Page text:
THE FRIENDLY GHOST
As with all curling teams, Team Canada features five members. Well, six, if you really want to get technical with it.
Alternate Kristie Moore, 30, is 5½ months pregnant, making her just the third athlete known to be with child during Olympic competition. Ninety years ago, Swedish figure skater Magda Julin won a gold medal at the Antwerp Games while in her first trimester and Germany’s Diana Sartor took fourth in the skeleton in 2006.
Though she is showing (as evidenced in the picture above), Moore says that her pregnancy has not affected her ability to deliver rocks ... yet. "[In] the eighth month or so, that might be an issue," she said.
Moore found out about her pregnancy weeks before team officials invited her to join Team Canada as an alternate. When she divulged her secret, the team was more than supportive. Said team leader Cheryl Bernard, "she is young and fit. There's no reason we'll have any problems, and she'll be out there."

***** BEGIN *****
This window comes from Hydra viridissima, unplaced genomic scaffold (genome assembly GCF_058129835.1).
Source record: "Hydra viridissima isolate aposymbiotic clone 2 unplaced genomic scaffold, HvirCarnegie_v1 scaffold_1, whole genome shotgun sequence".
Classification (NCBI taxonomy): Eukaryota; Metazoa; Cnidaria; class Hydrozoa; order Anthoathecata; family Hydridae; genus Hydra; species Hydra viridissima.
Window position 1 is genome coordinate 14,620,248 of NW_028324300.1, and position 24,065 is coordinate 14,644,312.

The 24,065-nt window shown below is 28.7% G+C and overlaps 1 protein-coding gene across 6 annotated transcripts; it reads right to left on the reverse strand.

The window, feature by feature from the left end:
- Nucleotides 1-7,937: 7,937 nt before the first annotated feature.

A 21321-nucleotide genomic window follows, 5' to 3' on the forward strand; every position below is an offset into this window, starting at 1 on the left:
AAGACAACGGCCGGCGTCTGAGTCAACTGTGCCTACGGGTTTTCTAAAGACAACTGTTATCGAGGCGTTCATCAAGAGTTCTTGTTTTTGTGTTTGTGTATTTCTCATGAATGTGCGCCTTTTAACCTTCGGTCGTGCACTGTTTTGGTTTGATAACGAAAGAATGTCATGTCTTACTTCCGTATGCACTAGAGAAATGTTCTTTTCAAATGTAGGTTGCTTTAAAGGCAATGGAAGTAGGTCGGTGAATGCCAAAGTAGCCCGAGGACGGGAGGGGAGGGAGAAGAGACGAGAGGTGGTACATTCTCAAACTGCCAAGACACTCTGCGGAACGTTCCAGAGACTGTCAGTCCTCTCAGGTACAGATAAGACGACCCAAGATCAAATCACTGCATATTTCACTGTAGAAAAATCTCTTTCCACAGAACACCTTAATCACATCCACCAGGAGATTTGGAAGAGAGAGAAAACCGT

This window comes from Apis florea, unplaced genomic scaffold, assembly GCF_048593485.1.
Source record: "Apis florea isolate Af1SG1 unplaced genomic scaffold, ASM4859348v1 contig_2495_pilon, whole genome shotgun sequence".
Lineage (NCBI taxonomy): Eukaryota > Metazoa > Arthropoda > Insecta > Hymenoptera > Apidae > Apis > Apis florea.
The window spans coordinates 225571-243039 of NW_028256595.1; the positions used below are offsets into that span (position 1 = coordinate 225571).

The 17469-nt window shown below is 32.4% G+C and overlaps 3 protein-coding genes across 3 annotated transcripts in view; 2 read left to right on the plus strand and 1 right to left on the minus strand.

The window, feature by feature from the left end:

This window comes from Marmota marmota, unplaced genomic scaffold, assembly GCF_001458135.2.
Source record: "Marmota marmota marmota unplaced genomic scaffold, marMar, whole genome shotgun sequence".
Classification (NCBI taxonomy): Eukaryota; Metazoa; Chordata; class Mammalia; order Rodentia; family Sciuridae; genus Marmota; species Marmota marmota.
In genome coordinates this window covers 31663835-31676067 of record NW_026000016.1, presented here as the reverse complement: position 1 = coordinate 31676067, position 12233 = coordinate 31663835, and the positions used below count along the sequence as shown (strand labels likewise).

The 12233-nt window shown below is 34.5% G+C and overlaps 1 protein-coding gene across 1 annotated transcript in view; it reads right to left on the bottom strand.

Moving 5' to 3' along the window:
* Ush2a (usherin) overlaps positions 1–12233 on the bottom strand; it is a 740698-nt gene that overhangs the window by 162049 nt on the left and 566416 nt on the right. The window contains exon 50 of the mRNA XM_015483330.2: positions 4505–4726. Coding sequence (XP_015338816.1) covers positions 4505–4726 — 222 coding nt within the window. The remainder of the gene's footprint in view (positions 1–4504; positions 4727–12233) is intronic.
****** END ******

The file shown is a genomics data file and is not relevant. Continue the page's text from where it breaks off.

Barring unforeseen problems with the other four members of the team, it's unlikely Moore will see any Olympic action. During competition her role as an alternate is much like a backup quarterback in football: She'll be called on if needed. Moore has said that although she'd like to get out on the ice, doing so would mean having to play at the expense of someone else's injury.
Team Canada is the gold-medal favorite in the women's curling event, which begins Tuesday and runs through Friday of next week. Even if Moore doesn't play, she will receive any medal Canada wins.